And finally, we would be remiss without a mention of our newest princess-to-be, yes?  Kate has been the subject of many a link, not the least of which are those that discuss her weight.  Or lack of same.  And today I found a discussion on the Harvard Health Letter that discussed the theories that have bounced around to explain why, at 5 foot 10, Kate is suddenly down to 120 lbs.  Among them: stress, the controversial Dukan diet (think Atkins plus oat bran) — or what some have termed brideorexia.  Let’s check:

Who doesn’t want to look good for their wedding, royal or common—and these days, looking good almost always means looking thinner. It’s been noted that in many couples’ lives, no event is as photographed as their wedding. (This may be true for Will and Kate, although unlike the rest of us, they’ve a coronation to look forward to.)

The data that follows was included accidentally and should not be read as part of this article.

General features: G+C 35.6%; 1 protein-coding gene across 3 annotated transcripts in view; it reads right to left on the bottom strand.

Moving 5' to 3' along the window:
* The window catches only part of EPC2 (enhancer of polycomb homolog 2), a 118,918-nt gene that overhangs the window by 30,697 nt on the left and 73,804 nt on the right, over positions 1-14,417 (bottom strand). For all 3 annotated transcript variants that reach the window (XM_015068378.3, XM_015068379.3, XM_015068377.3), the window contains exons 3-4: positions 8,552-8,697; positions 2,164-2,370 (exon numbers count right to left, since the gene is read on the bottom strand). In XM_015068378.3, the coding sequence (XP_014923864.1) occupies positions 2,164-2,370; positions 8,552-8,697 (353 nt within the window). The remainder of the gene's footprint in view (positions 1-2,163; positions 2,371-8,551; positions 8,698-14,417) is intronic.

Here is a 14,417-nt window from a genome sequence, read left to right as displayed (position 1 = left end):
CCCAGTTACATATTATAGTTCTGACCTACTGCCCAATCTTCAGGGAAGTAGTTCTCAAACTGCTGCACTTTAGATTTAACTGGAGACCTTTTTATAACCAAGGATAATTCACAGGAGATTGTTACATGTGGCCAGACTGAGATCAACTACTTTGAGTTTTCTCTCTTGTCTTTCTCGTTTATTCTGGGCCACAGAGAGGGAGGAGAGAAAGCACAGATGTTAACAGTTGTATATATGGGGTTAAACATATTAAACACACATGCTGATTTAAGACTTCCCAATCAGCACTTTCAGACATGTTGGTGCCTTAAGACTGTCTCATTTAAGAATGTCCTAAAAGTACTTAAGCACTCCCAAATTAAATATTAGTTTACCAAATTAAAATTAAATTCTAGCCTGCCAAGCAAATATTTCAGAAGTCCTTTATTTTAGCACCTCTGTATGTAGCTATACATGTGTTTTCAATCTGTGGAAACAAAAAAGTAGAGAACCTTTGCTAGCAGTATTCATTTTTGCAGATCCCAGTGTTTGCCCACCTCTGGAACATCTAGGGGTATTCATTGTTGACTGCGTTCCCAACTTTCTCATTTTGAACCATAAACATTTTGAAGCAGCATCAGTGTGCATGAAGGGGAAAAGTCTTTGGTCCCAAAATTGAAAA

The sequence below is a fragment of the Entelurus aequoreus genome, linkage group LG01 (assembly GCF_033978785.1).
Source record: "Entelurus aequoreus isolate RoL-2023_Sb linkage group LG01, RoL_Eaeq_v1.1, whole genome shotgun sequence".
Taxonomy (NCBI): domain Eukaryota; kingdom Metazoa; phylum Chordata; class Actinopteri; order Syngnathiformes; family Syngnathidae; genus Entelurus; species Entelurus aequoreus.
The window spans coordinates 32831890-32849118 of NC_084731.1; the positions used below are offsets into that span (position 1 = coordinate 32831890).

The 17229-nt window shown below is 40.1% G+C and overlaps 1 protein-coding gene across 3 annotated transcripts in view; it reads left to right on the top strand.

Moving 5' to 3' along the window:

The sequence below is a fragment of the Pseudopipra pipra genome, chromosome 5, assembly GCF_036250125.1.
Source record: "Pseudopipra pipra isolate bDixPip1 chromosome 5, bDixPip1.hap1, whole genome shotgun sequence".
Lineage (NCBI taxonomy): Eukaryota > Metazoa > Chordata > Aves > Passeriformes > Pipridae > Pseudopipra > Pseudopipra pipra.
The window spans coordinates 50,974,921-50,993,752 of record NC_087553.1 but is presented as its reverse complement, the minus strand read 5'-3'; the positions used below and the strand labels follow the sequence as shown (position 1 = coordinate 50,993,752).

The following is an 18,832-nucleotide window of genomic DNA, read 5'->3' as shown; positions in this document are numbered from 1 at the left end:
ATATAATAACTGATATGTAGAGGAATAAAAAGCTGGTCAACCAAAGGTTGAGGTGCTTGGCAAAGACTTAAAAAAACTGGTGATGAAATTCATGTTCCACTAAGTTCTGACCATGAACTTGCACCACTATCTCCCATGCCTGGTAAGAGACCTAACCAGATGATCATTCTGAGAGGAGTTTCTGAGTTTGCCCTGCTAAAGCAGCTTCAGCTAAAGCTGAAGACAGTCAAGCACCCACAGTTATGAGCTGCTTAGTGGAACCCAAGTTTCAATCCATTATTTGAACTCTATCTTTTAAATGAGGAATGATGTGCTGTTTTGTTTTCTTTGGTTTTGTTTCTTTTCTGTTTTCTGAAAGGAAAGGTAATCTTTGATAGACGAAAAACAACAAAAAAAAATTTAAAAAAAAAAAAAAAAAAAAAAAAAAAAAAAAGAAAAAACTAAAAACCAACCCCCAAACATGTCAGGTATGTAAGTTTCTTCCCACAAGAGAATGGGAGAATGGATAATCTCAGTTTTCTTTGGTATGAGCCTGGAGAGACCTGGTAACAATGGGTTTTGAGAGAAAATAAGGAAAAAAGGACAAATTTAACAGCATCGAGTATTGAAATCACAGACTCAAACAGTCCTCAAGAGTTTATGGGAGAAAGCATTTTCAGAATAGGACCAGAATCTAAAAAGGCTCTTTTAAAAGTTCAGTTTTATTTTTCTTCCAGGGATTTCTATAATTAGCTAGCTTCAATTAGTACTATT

I don’t know about the UK, but on this side of the pond people started turning the desire of brides to look good and lose weight into businesses several years ago. Now there are bridal boot camps, bridal workouts, bridal diet plans, and reality shows based on brides-to-be slimming down to get ready for the big day. The term “brideorexia” was coined to denote the most extreme (and frequently unhealthy) of these wedding-related weight-loss efforts.

The post includes an interview with a researcher who actually studied brideorexia and found that the brides who took pre-wedding dieting to the extreme were the exception (25 percent) rather than the rule, but still, the overall message is this, whether or not you happen to be a princess in waiting:  To look good is to look thin.